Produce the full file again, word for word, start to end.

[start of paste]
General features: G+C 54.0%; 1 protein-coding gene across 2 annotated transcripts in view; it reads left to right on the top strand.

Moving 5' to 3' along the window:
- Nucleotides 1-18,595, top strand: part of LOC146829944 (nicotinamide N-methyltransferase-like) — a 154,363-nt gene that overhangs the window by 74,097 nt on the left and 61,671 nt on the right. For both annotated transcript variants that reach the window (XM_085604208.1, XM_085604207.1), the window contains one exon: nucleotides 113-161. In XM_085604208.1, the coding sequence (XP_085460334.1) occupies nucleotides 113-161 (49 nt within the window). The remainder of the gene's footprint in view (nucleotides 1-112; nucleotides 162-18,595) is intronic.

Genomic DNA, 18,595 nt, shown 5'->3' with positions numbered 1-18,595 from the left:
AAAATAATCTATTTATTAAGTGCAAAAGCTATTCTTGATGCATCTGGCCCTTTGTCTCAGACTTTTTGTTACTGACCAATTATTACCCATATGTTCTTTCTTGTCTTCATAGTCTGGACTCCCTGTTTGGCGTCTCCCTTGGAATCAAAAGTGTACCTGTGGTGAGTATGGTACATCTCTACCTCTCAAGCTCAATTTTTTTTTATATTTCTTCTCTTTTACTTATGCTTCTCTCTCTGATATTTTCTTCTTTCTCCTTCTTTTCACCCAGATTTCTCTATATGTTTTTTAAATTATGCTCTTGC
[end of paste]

General features: G+C 54.0%; 1 protein-coding gene across 2 annotated transcripts in view; it reads left to right on the top strand.

Moving 5' to 3' along the window:
- Nucleotides 1-18,595, top strand: part of LOC146829944 (nicotinamide N-methyltransferase-like) — a 154,363-nt gene that overhangs the window by 74,097 nt on the left and 61,671 nt on the right. For both annotated transcript variants that reach the window (XM_085604208.1, XM_085604207.1), the window contains one exon: nucleotides 113-161. In XM_085604208.1, the coding sequence (XP_085460334.1) occupies nucleotides 113-161 (49 nt within the window). The remainder of the gene's footprint in view (nucleotides 1-112; nucleotides 162-18,595) is intronic.

Genomic DNA, 18,595 nt, shown 5'->3' with positions numbered 1-18,595 from the left:
AAAATAATCTATTTATTAAGTGCAAAAGCTATTCTTGATGCATCTGGCCCTTTGTCTCAGACTTTTTGTTACTGACCAATTATTACCCATATGTTCTTTCTTGTCTTCATAGTCTGGACTCCCTGTTTGGCGTCTCCCTTGGAATCAAAAGTGTACCTGTGGTGAGTATGGTACATCTCTACCTCTCAAGCTCAATTTTTTTTTATATTTCTTCTCTTTTACTTATGCTTCTCTCTCTGATATTTTCTTCTTTCTCCTTCTTTTCACCCAGATTTCTCTATATGTTTTTTAAATTATGCTCTTGC